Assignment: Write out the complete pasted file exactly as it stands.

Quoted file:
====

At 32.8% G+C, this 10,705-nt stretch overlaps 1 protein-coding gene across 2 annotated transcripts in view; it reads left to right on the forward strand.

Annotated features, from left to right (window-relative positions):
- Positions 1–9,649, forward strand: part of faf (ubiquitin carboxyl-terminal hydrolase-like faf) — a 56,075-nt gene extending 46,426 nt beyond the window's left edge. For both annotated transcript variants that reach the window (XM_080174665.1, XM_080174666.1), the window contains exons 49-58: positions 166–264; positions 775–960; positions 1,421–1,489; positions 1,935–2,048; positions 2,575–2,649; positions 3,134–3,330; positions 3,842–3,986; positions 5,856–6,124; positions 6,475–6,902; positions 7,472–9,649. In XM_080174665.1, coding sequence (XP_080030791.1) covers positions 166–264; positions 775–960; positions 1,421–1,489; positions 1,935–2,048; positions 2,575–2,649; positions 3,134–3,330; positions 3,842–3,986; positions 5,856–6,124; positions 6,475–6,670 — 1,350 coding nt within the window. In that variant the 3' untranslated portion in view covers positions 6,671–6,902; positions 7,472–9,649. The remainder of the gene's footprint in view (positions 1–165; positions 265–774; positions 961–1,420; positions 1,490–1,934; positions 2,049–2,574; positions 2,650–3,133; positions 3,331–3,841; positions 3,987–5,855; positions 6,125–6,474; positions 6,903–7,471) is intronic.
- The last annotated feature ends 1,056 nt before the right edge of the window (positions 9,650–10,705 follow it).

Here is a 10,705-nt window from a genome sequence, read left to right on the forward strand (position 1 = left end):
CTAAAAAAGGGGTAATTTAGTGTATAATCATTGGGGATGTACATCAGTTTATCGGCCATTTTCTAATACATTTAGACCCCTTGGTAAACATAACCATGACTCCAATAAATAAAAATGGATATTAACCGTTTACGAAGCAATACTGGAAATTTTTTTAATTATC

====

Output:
At 32.8% G+C, this 10,705-nt stretch overlaps 1 protein-coding gene across 2 annotated transcripts in view; it reads left to right on the forward strand.

Annotated features, from left to right (window-relative positions):
- Positions 1–9,649, forward strand: part of faf (ubiquitin carboxyl-terminal hydrolase-like faf) — a 56,075-nt gene extending 46,426 nt beyond the window's left edge. For both annotated transcript variants that reach the window (XM_080174665.1, XM_080174666.1), the window contains exons 49-58: positions 166–264; positions 775–960; positions 1,421–1,489; positions 1,935–2,048; positions 2,575–2,649; positions 3,134–3,330; positions 3,842–3,986; positions 5,856–6,124; positions 6,475–6,902; positions 7,472–9,649. In XM_080174665.1, coding sequence (XP_080030791.1) covers positions 166–264; positions 775–960; positions 1,421–1,489; positions 1,935–2,048; positions 2,575–2,649; positions 3,134–3,330; positions 3,842–3,986; positions 5,856–6,124; positions 6,475–6,670 — 1,350 coding nt within the window. In that variant the 3' untranslated portion in view covers positions 6,671–6,902; positions 7,472–9,649. The remainder of the gene's footprint in view (positions 1–165; positions 265–774; positions 961–1,420; positions 1,490–1,934; positions 2,049–2,574; positions 2,650–3,133; positions 3,331–3,841; positions 3,987–5,855; positions 6,125–6,474; positions 6,903–7,471) is intronic.
- The last annotated feature ends 1,056 nt before the right edge of the window (positions 9,650–10,705 follow it).

Here is a 10,705-nt window from a genome sequence, read left to right on the forward strand (position 1 = left end):
CTAAAAAAGGGGTAATTTAGTGTATAATCATTGGGGATGTACATCAGTTTATCGGCCATTTTCTAATACATTTAGACCCCTTGGTAAACATAACCATGACTCCAATAAATAAAAATGGATATTAACCGTTTACGAAGCAATACTGGAAATTTTTTTAATTATC